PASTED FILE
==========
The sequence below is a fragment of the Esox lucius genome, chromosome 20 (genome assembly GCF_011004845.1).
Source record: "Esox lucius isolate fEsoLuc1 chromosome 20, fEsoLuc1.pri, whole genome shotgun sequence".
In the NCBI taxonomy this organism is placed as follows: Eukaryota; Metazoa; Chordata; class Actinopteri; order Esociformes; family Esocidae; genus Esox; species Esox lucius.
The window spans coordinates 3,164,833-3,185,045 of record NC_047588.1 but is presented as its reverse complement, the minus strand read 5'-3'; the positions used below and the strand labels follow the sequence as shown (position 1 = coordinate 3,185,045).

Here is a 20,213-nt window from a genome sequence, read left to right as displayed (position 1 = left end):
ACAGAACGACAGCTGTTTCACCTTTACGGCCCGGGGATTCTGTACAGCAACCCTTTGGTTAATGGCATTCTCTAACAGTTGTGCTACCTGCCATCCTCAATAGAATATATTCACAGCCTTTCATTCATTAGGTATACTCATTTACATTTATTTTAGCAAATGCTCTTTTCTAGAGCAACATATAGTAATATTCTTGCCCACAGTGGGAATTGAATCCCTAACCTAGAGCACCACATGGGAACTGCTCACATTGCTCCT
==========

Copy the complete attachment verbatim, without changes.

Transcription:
The sequence below is a fragment of the Esox lucius genome, chromosome 20 (genome assembly GCF_011004845.1).
Source record: "Esox lucius isolate fEsoLuc1 chromosome 20, fEsoLuc1.pri, whole genome shotgun sequence".
In the NCBI taxonomy this organism is placed as follows: Eukaryota; Metazoa; Chordata; class Actinopteri; order Esociformes; family Esocidae; genus Esox; species Esox lucius.
The window spans coordinates 3,164,833-3,185,045 of record NC_047588.1 but is presented as its reverse complement, the minus strand read 5'-3'; the positions used below and the strand labels follow the sequence as shown (position 1 = coordinate 3,185,045).

Here is a 20,213-nt window from a genome sequence, read left to right as displayed (position 1 = left end):
ACAGAACGACAGCTGTTTCACCTTTACGGCCCGGGGATTCTGTACAGCAACCCTTTGGTTAATGGCATTCTCTAACAGTTGTGCTACCTGCCATCCTCAATAGAATATATTCACAGCCTTTCATTCATTAGGTATACTCATTTACATTTATTTTAGCAAATGCTCTTTTCTAGAGCAACATATAGTAATATTCTTGCCCACAGTGGGAATTGAATCCCTAACCTAGAGCACCACATGGGAACTGCTCACATTGCTCCT